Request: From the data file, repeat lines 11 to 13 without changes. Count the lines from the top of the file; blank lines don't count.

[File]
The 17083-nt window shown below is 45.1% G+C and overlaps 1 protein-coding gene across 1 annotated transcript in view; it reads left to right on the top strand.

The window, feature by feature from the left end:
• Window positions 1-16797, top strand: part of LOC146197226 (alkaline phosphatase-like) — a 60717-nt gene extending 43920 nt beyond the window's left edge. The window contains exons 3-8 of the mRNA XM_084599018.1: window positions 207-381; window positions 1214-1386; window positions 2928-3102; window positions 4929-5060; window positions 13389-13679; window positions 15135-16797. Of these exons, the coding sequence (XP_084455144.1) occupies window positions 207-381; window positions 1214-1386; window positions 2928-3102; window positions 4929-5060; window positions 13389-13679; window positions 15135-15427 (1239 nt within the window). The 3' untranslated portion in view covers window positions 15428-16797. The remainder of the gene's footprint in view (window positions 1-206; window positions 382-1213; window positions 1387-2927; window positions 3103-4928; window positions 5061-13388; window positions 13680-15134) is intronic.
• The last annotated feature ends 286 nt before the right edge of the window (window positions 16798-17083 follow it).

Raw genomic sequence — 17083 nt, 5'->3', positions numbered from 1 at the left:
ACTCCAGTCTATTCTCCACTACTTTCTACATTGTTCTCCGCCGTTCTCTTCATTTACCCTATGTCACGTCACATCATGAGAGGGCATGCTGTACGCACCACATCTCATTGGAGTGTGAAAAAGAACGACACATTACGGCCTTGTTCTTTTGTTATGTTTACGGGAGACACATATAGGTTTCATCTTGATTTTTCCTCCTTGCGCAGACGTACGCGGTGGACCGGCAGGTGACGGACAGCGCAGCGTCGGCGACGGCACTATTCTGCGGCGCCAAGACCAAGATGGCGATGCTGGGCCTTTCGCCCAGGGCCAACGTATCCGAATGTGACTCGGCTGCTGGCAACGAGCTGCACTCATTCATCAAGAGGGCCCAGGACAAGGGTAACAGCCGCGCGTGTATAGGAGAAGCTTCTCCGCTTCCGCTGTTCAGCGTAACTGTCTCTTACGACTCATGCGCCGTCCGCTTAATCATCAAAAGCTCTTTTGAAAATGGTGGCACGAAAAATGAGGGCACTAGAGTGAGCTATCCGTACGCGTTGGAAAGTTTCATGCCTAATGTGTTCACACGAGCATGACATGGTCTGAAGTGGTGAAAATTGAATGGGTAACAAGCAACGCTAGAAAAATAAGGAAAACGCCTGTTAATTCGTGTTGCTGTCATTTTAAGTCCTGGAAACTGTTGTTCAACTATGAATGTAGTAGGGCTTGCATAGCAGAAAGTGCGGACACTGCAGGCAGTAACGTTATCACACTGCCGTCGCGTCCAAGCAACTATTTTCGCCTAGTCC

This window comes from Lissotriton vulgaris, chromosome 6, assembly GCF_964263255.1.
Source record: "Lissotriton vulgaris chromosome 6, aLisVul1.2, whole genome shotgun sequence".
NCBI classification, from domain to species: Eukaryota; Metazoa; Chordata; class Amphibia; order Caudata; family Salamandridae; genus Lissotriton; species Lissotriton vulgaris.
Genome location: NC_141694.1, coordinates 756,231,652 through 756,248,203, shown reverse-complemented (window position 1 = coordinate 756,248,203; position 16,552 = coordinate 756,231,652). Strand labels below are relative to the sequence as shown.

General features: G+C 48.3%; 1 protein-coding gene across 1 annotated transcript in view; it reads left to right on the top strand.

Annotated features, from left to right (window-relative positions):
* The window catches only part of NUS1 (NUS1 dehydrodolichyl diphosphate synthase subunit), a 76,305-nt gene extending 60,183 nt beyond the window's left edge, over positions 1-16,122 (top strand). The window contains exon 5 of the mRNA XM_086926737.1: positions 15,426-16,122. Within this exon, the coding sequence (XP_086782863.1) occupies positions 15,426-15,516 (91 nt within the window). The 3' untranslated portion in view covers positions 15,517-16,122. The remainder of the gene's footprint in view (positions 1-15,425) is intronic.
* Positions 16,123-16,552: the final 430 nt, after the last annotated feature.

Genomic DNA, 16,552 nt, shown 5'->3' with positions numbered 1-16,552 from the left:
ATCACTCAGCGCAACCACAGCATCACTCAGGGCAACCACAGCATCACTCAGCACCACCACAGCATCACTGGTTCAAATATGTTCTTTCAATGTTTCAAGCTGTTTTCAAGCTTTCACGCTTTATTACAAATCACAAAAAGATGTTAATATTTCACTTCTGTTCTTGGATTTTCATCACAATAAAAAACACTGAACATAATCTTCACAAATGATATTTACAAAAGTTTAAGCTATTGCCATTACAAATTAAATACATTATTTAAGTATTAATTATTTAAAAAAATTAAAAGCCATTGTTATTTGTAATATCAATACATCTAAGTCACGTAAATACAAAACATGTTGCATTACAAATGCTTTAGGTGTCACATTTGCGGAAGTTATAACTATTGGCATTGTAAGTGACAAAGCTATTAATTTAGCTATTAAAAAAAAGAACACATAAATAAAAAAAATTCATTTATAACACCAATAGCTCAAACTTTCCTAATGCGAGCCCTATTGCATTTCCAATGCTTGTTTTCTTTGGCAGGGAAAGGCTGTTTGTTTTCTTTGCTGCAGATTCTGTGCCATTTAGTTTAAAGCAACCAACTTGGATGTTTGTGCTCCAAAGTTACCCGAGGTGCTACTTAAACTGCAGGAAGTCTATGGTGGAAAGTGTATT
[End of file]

General features: G+C 48.3%; 1 protein-coding gene across 1 annotated transcript in view; it reads left to right on the top strand.

Annotated features, from left to right (window-relative positions):
* The window catches only part of NUS1 (NUS1 dehydrodolichyl diphosphate synthase subunit), a 76,305-nt gene extending 60,183 nt beyond the window's left edge, over positions 1-16,122 (top strand). The window contains exon 5 of the mRNA XM_086926737.1: positions 15,426-16,122. Within this exon, the coding sequence (XP_086782863.1) occupies positions 15,426-15,516 (91 nt within the window). The 3' untranslated portion in view covers positions 15,517-16,122. The remainder of the gene's footprint in view (positions 1-15,425) is intronic.